The Captivating Culinary Delights of Saint Germain Catering

How to Cook the Perfect Burger

Graduations and picnics galore! It’s grilling season and we have one thing on our minds: consistently juicy, perfectly seasoned and precisely medium-rare cheeseburgers! There is an insatiable appetite for making the perfect burger, and we figured we would bestow our griddled wisdom for your next barbeque event.

The heart of every burger is the patty and most people prefer beef, so that’s where we’ll start. For maximum flavor and juiciness, grinding your own burger meat does the trick. The golden ratio is 80 percent fattier chuck-eye steak and 20 percent leaner flank or skirt steak. Try to always use whole cuts, not scraps or pre-cubed meat. It is important to keep both the grinder and the meat cold so the fat doesn’t melt out. Try to freeze the beef and tools for about 20 minutes or until a layer of ice spreads across the meat.

To make four juicy and tender beef patties, start with 1 ¼ pounds of beef and heat your grill to medium-high.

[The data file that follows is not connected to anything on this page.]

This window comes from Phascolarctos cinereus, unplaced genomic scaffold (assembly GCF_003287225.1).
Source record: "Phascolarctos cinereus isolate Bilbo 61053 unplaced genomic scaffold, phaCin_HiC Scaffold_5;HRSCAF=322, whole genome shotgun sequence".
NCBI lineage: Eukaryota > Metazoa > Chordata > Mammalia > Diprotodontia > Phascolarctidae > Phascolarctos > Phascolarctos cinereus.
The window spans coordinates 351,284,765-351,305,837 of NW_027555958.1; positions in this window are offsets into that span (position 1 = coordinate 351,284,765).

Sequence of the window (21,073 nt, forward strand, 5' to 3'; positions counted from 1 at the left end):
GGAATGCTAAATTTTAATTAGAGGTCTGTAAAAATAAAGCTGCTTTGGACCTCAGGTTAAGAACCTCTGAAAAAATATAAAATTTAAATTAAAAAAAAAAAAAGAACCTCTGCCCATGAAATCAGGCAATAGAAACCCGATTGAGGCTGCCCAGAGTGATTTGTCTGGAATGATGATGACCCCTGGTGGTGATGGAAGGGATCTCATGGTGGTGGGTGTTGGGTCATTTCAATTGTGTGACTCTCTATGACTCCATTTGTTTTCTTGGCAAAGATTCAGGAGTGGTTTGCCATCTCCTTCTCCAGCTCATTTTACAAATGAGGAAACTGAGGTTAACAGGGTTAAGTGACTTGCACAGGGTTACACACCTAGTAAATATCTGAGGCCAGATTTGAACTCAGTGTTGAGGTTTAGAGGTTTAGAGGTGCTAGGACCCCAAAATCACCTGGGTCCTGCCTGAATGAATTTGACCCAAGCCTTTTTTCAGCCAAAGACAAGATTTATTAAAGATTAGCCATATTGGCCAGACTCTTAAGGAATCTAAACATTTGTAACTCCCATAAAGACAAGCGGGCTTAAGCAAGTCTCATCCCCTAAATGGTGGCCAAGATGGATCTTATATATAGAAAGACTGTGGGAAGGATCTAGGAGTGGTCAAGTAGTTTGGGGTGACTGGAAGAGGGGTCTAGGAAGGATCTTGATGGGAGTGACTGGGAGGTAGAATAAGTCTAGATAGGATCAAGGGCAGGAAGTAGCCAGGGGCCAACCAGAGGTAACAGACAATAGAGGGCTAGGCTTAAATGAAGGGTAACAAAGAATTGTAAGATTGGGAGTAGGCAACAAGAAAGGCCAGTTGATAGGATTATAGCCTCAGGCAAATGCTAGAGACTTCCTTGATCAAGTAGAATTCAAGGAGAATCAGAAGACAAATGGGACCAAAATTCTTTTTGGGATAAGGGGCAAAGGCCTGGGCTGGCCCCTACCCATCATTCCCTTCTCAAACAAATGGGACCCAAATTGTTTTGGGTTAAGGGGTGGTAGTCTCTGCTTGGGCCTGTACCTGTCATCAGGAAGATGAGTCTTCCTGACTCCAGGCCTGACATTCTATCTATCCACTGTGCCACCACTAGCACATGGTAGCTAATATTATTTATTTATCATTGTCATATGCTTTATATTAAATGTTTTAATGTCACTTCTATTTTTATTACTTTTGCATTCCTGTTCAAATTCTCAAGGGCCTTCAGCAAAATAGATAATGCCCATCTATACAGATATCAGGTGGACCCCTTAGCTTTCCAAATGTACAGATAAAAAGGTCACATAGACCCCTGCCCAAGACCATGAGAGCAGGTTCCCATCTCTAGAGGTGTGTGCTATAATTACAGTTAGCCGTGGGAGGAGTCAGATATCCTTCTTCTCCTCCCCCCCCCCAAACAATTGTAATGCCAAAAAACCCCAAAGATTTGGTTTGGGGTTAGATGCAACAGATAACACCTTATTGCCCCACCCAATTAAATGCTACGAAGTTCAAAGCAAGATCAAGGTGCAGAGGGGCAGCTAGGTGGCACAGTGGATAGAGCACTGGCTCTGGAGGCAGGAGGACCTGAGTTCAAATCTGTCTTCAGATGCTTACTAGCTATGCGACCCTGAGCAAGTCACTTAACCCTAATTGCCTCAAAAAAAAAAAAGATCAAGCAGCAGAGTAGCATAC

Step 1: Divide the meat and gently form it into 4 balls.

Step 2: Flatten the balls into ¾-inch-thick patties. Also flatten the top and sides of each patty to ensure that the thickness is the same throughout.

Step 3: Use your fingers to make a dimple in to the top of each patty (this will prevent from over plumping and make it easier to put on the bun and stack the toppings). Liberally season the patties with salt and pepper.

Step 4: Oil the grill grate with a pair of tongs and a paper towel dipped in canola oil. (Never spray the oil or you’ll risk a flare-up.)

Step 5: Grill, with the wells facing up, until the burgers release easily, 4 to 5 minutes for medium. (We know it’s fun, but resist the urge to press or flatten the meat! We recommend using tongs to avoid unnecessarily poking or piercing the burger.) Flip patties and cook 4 to 5 minutes more. Instead of prodding the patty with a knife or a finger, gauge doneness by sight: no juices flowing from small cracks at the top of the burger means it’s rare; red juices indicate medium-rare; and rosy to pale liquid means it’s medium-well to well-done.

Step 6: If you are making cheeseburgers, add your preferred cheese 2 minutes before the burger is done and cook with the grill covered. To get that oozing, melted effect everyone craves, be sure the cheese
you’re using is properly prepped. Firm cheeses (Cheddar, Swiss, American) should be sliced or grated; soft cheeses (fresh goat cheese, feta, blue) should be crumbled.

What are your secrets for grilling the perfect burger? Respond in the comments below, tweet us at @SGCatering or post on our Facebook Fan Page !

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